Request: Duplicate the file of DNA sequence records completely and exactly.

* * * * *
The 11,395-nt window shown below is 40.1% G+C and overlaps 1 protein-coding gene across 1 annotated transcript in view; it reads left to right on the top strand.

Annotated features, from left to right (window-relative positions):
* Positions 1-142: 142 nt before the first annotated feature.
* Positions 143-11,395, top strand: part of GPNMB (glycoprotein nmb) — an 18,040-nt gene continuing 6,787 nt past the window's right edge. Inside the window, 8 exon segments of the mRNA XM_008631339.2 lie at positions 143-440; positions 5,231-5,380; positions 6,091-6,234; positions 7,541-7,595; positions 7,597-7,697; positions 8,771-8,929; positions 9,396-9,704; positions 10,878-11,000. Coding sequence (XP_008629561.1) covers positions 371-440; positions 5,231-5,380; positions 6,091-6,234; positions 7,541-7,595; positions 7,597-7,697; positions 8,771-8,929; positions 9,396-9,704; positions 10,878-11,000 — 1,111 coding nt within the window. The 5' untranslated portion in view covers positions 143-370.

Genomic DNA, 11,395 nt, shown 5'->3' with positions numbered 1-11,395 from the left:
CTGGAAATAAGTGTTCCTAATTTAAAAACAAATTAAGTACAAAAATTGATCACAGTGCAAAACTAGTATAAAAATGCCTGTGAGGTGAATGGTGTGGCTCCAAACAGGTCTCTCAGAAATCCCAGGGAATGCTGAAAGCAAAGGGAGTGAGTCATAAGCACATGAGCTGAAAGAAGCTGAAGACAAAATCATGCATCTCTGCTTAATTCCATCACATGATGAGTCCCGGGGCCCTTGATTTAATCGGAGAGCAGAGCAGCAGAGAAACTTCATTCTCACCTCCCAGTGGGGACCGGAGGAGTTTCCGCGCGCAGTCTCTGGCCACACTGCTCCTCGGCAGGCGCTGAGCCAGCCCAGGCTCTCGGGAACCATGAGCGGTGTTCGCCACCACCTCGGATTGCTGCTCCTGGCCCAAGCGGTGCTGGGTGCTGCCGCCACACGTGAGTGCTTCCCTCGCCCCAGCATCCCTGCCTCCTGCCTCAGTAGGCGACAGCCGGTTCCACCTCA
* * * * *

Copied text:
The 11,395-nt window shown below is 40.1% G+C and overlaps 1 protein-coding gene across 1 annotated transcript in view; it reads left to right on the top strand.

Annotated features, from left to right (window-relative positions):
* Positions 1-142: 142 nt before the first annotated feature.
* Positions 143-11,395, top strand: part of GPNMB (glycoprotein nmb) — an 18,040-nt gene continuing 6,787 nt past the window's right edge. Inside the window, 8 exon segments of the mRNA XM_008631339.2 lie at positions 143-440; positions 5,231-5,380; positions 6,091-6,234; positions 7,541-7,595; positions 7,597-7,697; positions 8,771-8,929; positions 9,396-9,704; positions 10,878-11,000. Coding sequence (XP_008629561.1) covers positions 371-440; positions 5,231-5,380; positions 6,091-6,234; positions 7,541-7,595; positions 7,597-7,697; positions 8,771-8,929; positions 9,396-9,704; positions 10,878-11,000 — 1,111 coding nt within the window. The 5' untranslated portion in view covers positions 143-370.

Genomic DNA, 11,395 nt, shown 5'->3' with positions numbered 1-11,395 from the left:
CTGGAAATAAGTGTTCCTAATTTAAAAACAAATTAAGTACAAAAATTGATCACAGTGCAAAACTAGTATAAAAATGCCTGTGAGGTGAATGGTGTGGCTCCAAACAGGTCTCTCAGAAATCCCAGGGAATGCTGAAAGCAAAGGGAGTGAGTCATAAGCACATGAGCTGAAAGAAGCTGAAGACAAAATCATGCATCTCTGCTTAATTCCATCACATGATGAGTCCCGGGGCCCTTGATTTAATCGGAGAGCAGAGCAGCAGAGAAACTTCATTCTCACCTCCCAGTGGGGACCGGAGGAGTTTCCGCGCGCAGTCTCTGGCCACACTGCTCCTCGGCAGGCGCTGAGCCAGCCCAGGCTCTCGGGAACCATGAGCGGTGTTCGCCACCACCTCGGATTGCTGCTCCTGGCCCAAGCGGTGCTGGGTGCTGCCGCCACACGTGAGTGCTTCCCTCGCCCCAGCATCCCTGCCTCCTGCCTCAGTAGGCGACAGCCGGTTCCACCTCA